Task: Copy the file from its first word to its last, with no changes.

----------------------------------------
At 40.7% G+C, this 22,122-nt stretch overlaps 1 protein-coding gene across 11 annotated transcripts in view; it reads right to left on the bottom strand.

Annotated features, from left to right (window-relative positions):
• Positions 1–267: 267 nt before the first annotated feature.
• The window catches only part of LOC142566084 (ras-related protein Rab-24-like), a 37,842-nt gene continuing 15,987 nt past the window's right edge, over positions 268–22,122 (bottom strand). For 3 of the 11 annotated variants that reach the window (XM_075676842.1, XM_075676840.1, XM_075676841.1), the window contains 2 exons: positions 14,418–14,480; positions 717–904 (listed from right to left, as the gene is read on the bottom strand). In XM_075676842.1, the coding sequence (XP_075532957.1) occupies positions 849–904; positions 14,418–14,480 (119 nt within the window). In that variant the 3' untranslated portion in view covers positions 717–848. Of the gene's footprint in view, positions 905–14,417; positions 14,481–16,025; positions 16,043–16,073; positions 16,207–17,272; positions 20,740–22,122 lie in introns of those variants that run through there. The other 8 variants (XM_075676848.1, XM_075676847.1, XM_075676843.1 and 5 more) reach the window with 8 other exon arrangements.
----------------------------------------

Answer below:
At 40.7% G+C, this 22,122-nt stretch overlaps 1 protein-coding gene across 11 annotated transcripts in view; it reads right to left on the bottom strand.

Annotated features, from left to right (window-relative positions):
• Positions 1–267: 267 nt before the first annotated feature.
• The window catches only part of LOC142566084 (ras-related protein Rab-24-like), a 37,842-nt gene continuing 15,987 nt past the window's right edge, over positions 268–22,122 (bottom strand). For 3 of the 11 annotated variants that reach the window (XM_075676842.1, XM_075676840.1, XM_075676841.1), the window contains 2 exons: positions 14,418–14,480; positions 717–904 (listed from right to left, as the gene is read on the bottom strand). In XM_075676842.1, the coding sequence (XP_075532957.1) occupies positions 849–904; positions 14,418–14,480 (119 nt within the window). In that variant the 3' untranslated portion in view covers positions 717–848. Of the gene's footprint in view, positions 905–14,417; positions 14,481–16,025; positions 16,043–16,073; positions 16,207–17,272; positions 20,740–22,122 lie in introns of those variants that run through there. The other 8 variants (XM_075676848.1, XM_075676847.1, XM_075676843.1 and 5 more) reach the window with 8 other exon arrangements.